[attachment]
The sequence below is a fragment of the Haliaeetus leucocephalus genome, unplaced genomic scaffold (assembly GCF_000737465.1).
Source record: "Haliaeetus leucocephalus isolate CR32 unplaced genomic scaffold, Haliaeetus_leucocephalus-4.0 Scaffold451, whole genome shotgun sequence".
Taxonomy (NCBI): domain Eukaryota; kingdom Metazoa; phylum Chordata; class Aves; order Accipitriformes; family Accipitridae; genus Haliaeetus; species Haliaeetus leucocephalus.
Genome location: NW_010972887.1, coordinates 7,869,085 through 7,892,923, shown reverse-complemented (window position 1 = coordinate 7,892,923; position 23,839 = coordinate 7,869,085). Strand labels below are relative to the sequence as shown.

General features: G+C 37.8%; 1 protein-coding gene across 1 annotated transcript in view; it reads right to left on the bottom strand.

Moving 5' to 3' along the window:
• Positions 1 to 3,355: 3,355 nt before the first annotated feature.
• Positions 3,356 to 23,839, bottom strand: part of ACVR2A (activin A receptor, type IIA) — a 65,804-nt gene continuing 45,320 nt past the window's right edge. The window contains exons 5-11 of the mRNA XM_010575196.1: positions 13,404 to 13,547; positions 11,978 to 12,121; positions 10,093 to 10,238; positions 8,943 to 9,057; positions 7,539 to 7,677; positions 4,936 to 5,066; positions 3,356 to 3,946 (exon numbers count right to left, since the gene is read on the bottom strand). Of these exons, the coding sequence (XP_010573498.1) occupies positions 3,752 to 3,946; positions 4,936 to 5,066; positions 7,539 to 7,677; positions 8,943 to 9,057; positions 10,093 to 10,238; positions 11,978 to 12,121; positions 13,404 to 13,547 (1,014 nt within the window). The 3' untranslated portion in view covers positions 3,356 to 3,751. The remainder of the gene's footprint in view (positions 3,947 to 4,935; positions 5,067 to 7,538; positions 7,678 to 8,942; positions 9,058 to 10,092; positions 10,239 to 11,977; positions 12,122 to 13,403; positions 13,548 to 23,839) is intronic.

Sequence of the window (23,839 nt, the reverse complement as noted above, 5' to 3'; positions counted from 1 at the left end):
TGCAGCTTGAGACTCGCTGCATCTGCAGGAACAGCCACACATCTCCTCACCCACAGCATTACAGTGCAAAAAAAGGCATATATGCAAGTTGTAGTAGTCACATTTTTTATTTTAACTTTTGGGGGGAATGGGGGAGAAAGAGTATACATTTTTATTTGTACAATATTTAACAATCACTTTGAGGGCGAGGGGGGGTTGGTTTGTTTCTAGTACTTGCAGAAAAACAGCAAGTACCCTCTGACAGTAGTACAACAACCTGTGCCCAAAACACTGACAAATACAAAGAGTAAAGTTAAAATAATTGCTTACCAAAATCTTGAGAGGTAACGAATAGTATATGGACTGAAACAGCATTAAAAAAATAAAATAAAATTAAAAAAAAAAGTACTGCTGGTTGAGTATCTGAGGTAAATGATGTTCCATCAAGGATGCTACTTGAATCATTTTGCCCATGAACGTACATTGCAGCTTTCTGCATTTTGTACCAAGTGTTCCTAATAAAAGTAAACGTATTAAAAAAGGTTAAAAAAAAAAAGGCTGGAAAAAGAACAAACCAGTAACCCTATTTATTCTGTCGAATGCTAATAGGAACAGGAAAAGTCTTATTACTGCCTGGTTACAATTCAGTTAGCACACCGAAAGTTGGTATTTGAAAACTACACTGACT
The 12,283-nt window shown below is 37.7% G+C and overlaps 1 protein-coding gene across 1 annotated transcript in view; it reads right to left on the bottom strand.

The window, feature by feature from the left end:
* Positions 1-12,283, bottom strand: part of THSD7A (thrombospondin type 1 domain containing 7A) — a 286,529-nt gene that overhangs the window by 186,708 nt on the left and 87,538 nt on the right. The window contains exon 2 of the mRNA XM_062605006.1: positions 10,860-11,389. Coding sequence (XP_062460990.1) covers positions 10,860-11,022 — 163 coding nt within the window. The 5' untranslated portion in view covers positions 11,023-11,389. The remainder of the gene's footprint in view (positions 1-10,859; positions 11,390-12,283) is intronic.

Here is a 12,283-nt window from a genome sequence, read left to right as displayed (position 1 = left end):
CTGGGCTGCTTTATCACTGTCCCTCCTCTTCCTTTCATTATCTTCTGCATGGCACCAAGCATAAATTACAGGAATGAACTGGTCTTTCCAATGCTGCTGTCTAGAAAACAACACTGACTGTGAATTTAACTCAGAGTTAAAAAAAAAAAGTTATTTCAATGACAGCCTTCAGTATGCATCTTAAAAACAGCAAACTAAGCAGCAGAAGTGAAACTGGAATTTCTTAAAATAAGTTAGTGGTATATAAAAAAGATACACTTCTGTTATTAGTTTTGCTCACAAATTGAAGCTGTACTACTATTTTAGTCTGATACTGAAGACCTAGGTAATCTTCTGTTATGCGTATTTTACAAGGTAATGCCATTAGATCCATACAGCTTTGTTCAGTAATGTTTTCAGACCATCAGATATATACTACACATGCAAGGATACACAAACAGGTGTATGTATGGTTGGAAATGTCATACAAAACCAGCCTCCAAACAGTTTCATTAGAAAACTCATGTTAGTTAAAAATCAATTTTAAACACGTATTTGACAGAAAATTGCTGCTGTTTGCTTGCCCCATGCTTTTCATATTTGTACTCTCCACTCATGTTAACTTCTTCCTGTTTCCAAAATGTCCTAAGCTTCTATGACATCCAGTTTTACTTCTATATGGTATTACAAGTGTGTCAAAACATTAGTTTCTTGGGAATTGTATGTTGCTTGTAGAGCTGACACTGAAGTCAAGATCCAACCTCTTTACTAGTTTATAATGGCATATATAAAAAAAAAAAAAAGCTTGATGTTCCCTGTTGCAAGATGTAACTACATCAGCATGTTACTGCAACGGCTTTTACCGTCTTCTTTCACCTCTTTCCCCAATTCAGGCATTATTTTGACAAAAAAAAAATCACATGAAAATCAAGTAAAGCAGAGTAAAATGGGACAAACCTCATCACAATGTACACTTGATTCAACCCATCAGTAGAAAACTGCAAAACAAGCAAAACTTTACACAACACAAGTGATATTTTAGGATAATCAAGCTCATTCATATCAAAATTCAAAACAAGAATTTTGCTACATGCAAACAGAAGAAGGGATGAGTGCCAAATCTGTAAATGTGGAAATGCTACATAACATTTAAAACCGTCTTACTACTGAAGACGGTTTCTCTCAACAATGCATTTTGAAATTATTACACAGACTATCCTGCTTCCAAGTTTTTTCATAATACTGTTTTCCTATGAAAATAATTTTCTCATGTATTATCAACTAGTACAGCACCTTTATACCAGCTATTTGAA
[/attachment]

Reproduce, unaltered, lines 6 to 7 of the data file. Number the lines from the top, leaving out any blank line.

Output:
Moving 5' to 3' along the window:
• Positions 1 to 3,355: 3,355 nt before the first annotated feature.